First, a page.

This Wednesday marked the thirty year anniversary of the Serbian invasion of Bosnia, where the ethnically charged Army of Republika Srpska waged total warfare against the Bosnian countryside. This invasion would mark the beginning of a three-year-long conflict that would see the destruction of millions of homes and a genocide of thousands and countless warcrimes.
Many have been quick to point out the similarities between Russia’s invasion of Ukraine and Serbia’s invasion of Bosnia in terms of geopolitics. Both Russia and Serbia were the dominant states in the USSR and Yugoslavia respectively and both propagandized their invasions under false, romanticized versions of ethnic grandeur and history. It should come as no surprise, then, that we’ve recently seen emerging evidence of Russian war crimes in Ukraine. In the past week, Human Rights Watch has issued several reports of war crimes in Ukraine including “repeated rape, summary execution, unlawful violence and threats against citizens” commited by the Russian army against Ukranians. These reports come alongside images from the frontlines outside of Kyiv– as Russian forces retreated out of the city, the corpses of at least 20civilians have been found with their hands tied behind their back. The Ukranian Defense Ministry has issued statements about the terror found in Bucha, comparing the town most notably to Srebenica, where the Serbian military carried out a mass execution of over 8000 unarmed civilian men and boys.
The massacre at Srebrenica is seen by many as the ultimate failure of a post-war Europe. For this reason, it’s disheartening to see that the world is making the same mistake now as Russian forces pile into Ukraine. Because of this, I believe that it’s imperative that there be interventions to prevent any further atrocities from happening. In fact, I would argue that not intervening in Ukraine makes us, and every nation that doesn’t, complicit in Russia’s conquest and resultant massacres in Ukraine. As George Orwell argued during WWII, “If you hamper the war effort of one side you automatically help that of the other. Nor is there any real way of remaining outside such a war as the present one. In practice, he that is not with me is against me.” By not intervening on behalf of Ukraine, the United States, and all other nations, aid and abet Russian massacres.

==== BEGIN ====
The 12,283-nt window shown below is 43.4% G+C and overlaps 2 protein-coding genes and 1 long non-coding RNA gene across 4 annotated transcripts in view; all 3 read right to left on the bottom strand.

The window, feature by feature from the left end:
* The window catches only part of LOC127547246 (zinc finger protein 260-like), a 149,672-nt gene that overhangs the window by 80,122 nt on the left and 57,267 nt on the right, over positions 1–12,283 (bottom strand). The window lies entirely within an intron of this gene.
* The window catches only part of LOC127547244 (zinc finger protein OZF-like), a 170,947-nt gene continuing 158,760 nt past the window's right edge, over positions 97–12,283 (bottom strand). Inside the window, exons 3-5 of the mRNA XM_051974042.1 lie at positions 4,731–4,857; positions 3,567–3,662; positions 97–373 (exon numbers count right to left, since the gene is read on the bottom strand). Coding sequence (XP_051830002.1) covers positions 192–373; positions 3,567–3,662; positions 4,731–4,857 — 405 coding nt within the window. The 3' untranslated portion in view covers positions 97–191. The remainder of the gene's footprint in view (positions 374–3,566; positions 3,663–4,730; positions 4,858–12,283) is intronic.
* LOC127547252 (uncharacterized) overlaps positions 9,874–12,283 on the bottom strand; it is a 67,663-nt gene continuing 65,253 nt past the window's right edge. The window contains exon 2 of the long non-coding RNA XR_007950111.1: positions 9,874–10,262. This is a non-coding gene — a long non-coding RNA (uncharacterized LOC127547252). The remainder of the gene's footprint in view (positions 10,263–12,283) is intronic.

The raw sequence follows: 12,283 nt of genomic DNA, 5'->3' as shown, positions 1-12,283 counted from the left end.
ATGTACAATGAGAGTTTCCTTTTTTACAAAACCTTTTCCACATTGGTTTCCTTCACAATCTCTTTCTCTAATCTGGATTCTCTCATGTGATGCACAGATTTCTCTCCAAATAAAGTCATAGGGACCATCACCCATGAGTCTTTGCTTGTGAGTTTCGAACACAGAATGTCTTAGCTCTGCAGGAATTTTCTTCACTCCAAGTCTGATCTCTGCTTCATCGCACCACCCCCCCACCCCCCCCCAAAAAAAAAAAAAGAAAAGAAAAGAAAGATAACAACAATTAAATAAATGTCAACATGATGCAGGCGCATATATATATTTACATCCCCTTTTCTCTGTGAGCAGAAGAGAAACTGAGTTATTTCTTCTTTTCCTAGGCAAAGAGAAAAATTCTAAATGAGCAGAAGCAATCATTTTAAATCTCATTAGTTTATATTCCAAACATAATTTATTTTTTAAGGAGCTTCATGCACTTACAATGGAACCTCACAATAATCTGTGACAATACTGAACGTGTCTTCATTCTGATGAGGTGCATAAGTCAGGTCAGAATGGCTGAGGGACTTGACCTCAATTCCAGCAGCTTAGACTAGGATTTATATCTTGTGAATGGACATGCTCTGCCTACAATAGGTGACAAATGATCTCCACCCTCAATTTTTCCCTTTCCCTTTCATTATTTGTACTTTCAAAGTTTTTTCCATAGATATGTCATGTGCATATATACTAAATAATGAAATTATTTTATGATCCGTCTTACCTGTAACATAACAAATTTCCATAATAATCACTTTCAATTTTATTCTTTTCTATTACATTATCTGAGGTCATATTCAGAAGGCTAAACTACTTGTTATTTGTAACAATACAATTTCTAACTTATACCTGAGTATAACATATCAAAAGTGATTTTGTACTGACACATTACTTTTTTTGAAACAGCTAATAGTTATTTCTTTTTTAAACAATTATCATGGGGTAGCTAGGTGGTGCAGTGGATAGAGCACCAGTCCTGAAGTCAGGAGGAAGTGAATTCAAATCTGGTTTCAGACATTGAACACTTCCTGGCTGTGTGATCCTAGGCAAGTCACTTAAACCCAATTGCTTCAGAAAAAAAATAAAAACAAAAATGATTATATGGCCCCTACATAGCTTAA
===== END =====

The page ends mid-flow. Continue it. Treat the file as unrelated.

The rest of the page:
There are those in the US, and in several European countries, that have noted Putin’s supposed threat of nuclear warfare if any outside nation engages in the Ukrainian conflict. This threat seems to have been enough to deter the United States and every other country from actually placing troops on the ground. To actually launch nuclear weapons in the event of intervention, however, seems illogical. Putin is a genocidal madman; he’s not an idiot. Putin understands that the United States matches Russia in terms of nuclear weapons, and that Britain, France and Israel also would have nuclear weapons that would be fired in retaliation in the event of a Russian first strike. To nuke the United States for intervening on behalf of Ukraine would result in the United States retaliating immediately, making any efforts that Putin has made in Ukraine moot. There is no winning for Putin in the event of a nuclear war—in Putin’s eyes, the only way to win Ukraine is through conventional warfare. For this reason, nuclear war is not a real option in Putin’s risk calculation—it is only a bluff. It seems that the United States and other major powers have not called this bluff, but will only bow to Putin’s favor. Indeed, I would argue that the United States has an obligation to be the first to intervene because of its status as the sole hegemonic power and coequal to Russia in terms of nuclear strength.
Even now, as Russian forces retreat and utilize a scorched earth policy as they leave, the trend of the conflict should not deter intervention. There should be no question as to the necessity of military intervention until all Russian forces have been evacuated from Ukraine. As long as there are Russian forces in Ukraine, there exists a real chance of massacres, war crimes and other atrocities. Many of you might look at US intervention in Ukraine as an extension of American imperialism, and others may fear that Ukraine would become another Iraq. To both of these I ask the following question: then what do we do? Sanctions have barely seen a tangible effect on the Russian invasion. To have the power to end the conflict but to not use it is cruel. There is a right way and there is a wrong way to assist in a conflict when it comes to placing boots on the ground. There is no right way to cower to the demands of a dictator.
I write this viewpoint not as a warmongering battle cry, but as a reminder of terrible foreign policy decisions in order to inform our current ones. Future generations will look back on the policy choices we have made so far and regret the comparative lack of assistance that the US and other countries have provided. The longer we stay disengaged from this conflict, the more that will stain the collective American conscience.